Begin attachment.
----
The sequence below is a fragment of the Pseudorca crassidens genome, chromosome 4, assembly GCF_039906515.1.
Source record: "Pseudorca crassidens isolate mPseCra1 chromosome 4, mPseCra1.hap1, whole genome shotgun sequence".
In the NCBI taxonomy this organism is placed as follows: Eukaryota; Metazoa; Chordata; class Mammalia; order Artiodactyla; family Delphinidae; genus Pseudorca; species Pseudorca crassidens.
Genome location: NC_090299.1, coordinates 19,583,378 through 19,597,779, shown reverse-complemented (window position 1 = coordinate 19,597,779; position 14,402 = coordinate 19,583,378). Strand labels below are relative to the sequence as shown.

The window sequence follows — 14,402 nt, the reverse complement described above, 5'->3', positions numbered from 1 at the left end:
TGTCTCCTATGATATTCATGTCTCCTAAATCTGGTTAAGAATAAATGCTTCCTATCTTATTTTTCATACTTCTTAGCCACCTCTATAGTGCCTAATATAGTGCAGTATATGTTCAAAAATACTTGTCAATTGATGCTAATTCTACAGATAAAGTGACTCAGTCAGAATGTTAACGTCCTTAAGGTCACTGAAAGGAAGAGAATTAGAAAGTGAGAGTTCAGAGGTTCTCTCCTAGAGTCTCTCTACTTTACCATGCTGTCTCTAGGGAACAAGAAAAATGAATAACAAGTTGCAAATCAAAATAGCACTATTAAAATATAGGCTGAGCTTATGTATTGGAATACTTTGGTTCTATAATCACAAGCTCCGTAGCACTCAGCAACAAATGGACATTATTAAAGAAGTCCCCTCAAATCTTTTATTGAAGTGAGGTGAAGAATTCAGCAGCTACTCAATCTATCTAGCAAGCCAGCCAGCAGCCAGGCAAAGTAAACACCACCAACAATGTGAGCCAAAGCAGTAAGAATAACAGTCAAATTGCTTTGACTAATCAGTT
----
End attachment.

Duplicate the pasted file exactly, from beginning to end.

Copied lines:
The sequence below is a fragment of the Pseudorca crassidens genome, chromosome 4, assembly GCF_039906515.1.
Source record: "Pseudorca crassidens isolate mPseCra1 chromosome 4, mPseCra1.hap1, whole genome shotgun sequence".
In the NCBI taxonomy this organism is placed as follows: Eukaryota; Metazoa; Chordata; class Mammalia; order Artiodactyla; family Delphinidae; genus Pseudorca; species Pseudorca crassidens.
Genome location: NC_090299.1, coordinates 19,583,378 through 19,597,779, shown reverse-complemented (window position 1 = coordinate 19,597,779; position 14,402 = coordinate 19,583,378). Strand labels below are relative to the sequence as shown.

The window sequence follows — 14,402 nt, the reverse complement described above, 5'->3', positions numbered from 1 at the left end:
TGTCTCCTATGATATTCATGTCTCCTAAATCTGGTTAAGAATAAATGCTTCCTATCTTATTTTTCATACTTCTTAGCCACCTCTATAGTGCCTAATATAGTGCAGTATATGTTCAAAAATACTTGTCAATTGATGCTAATTCTACAGATAAAGTGACTCAGTCAGAATGTTAACGTCCTTAAGGTCACTGAAAGGAAGAGAATTAGAAAGTGAGAGTTCAGAGGTTCTCTCCTAGAGTCTCTCTACTTTACCATGCTGTCTCTAGGGAACAAGAAAAATGAATAACAAGTTGCAAATCAAAATAGCACTATTAAAATATAGGCTGAGCTTATGTATTGGAATACTTTGGTTCTATAATCACAAGCTCCGTAGCACTCAGCAACAAATGGACATTATTAAAGAAGTCCCCTCAAATCTTTTATTGAAGTGAGGTGAAGAATTCAGCAGCTACTCAATCTATCTAGCAAGCCAGCCAGCAGCCAGGCAAAGTAAACACCACCAACAATGTGAGCCAAAGCAGTAAGAATAACAGTCAAATTGCTTTGACTAATCAGTT